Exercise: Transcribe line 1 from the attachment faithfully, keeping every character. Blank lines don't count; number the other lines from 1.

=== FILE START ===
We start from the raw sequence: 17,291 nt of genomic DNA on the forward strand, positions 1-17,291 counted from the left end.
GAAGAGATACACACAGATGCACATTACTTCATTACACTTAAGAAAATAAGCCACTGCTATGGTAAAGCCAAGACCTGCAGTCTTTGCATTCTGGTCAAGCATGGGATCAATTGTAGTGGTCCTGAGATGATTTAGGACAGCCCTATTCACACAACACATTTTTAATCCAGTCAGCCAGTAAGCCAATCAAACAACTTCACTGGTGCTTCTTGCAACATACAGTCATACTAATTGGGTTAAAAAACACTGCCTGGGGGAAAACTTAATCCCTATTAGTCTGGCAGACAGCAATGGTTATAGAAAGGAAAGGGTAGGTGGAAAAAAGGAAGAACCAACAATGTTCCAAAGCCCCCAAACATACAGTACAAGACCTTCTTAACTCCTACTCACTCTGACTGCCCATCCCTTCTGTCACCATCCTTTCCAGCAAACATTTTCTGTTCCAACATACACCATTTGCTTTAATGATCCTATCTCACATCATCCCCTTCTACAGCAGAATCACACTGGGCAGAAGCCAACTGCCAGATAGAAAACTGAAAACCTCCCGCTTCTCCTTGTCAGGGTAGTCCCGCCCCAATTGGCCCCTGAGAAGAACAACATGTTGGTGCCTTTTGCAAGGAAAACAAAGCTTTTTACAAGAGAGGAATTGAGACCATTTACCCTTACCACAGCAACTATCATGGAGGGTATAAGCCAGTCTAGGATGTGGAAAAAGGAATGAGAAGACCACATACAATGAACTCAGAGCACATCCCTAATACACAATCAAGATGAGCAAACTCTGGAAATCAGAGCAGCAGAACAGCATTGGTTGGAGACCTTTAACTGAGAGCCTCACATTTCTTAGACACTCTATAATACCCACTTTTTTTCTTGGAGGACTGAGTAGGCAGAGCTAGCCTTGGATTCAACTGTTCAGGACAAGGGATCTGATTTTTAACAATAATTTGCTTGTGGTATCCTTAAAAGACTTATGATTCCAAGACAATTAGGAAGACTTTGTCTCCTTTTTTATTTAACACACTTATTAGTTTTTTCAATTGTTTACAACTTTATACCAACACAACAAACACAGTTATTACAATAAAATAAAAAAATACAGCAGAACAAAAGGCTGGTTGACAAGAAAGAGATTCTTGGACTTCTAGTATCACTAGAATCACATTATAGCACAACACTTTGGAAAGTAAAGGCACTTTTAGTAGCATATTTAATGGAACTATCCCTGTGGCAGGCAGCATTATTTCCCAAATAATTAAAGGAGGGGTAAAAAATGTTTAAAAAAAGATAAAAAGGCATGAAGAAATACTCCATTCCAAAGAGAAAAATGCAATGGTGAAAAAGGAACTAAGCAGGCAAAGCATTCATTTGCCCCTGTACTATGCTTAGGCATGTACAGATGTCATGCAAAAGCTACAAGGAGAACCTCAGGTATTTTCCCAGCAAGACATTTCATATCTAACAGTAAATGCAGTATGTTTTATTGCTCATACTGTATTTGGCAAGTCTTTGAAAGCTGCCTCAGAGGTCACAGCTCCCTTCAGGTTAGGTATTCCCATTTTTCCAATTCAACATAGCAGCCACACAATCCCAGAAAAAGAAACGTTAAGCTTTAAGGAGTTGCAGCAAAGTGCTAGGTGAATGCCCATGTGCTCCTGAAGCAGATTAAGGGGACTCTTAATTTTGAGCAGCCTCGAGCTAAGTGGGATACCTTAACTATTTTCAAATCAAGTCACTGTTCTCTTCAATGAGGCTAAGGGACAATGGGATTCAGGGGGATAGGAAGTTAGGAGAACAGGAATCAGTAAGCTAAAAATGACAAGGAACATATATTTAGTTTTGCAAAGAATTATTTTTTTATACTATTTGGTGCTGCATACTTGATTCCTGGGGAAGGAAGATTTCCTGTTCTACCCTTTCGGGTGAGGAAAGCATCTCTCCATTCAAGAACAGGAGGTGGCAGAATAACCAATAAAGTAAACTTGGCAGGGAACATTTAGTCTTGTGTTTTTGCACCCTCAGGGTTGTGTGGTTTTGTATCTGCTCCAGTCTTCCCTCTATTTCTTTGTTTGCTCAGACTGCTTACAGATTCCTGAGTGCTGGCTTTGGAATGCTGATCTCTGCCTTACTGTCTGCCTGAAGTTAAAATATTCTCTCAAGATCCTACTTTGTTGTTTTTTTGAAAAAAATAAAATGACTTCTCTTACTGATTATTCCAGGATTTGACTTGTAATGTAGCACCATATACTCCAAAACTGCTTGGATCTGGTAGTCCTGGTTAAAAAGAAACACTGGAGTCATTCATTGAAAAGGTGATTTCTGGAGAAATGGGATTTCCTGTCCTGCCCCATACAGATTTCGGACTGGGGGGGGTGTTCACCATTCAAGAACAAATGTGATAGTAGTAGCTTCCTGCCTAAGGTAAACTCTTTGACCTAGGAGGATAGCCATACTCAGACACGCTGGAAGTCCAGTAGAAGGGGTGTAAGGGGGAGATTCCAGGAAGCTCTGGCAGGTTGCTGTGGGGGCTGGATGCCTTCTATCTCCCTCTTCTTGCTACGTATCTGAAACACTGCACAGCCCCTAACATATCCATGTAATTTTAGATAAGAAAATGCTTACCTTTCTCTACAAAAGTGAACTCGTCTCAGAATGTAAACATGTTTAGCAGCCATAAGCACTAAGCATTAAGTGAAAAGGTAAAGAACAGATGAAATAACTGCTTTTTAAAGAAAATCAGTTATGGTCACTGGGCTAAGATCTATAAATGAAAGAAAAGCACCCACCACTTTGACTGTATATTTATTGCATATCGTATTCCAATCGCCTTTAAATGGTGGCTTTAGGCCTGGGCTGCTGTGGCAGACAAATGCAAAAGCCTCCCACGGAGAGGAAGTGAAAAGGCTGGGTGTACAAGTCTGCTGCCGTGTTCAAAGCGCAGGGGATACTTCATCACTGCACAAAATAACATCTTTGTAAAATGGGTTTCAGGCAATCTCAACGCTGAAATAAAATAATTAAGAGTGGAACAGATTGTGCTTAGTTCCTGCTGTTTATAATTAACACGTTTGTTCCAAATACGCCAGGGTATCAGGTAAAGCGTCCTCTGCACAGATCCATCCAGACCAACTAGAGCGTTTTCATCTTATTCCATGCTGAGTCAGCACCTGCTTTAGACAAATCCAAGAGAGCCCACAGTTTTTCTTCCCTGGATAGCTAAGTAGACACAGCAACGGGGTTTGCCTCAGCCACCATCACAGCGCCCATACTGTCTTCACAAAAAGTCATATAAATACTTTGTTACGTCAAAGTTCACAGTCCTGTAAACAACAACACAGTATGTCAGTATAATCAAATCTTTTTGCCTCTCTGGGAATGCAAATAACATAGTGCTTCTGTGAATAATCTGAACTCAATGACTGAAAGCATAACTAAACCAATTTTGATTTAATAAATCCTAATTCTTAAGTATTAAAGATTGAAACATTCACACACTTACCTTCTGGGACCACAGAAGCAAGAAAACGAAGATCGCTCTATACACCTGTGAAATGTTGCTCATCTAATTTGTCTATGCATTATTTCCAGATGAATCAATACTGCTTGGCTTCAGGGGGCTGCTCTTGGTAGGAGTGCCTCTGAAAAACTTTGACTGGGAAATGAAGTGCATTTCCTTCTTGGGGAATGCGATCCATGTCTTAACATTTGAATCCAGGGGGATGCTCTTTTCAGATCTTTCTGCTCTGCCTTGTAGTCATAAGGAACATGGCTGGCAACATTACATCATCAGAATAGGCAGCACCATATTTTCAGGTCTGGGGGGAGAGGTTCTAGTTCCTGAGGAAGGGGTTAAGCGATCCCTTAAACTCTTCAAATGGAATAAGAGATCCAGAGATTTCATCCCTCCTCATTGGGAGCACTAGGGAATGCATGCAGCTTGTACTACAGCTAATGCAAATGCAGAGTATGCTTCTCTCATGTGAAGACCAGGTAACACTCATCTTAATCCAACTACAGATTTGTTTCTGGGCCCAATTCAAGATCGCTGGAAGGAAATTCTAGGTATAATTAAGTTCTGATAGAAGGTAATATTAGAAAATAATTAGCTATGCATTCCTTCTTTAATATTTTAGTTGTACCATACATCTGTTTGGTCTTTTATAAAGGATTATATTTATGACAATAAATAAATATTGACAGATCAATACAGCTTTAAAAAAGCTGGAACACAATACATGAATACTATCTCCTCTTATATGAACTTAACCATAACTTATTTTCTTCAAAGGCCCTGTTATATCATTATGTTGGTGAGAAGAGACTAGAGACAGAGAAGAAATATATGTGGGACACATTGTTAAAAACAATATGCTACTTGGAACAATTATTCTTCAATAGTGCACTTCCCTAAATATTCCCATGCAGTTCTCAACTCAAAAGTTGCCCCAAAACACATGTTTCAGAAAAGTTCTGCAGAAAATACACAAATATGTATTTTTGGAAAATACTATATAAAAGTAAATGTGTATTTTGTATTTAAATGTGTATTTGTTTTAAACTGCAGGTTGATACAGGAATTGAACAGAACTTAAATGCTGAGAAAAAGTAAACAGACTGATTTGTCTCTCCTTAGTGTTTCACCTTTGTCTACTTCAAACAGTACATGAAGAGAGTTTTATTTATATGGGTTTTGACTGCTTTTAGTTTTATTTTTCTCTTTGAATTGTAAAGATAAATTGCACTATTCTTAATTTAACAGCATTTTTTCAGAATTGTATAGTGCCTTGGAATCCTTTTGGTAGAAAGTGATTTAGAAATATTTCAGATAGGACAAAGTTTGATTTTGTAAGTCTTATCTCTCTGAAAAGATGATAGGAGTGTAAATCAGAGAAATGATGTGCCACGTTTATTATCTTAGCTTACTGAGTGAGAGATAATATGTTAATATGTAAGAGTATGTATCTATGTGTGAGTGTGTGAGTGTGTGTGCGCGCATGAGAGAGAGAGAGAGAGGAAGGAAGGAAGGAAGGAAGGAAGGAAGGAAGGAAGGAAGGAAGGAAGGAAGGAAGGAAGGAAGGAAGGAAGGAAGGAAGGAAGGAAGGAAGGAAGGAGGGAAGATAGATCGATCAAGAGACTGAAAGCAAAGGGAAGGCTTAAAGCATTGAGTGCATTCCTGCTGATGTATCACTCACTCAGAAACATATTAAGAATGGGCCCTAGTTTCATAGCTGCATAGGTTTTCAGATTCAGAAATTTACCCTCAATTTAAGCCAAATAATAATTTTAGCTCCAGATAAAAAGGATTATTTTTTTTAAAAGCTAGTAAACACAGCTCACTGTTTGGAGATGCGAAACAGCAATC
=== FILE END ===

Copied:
We start from the raw sequence: 17,291 nt of genomic DNA on the forward strand, positions 1-17,291 counted from the left end.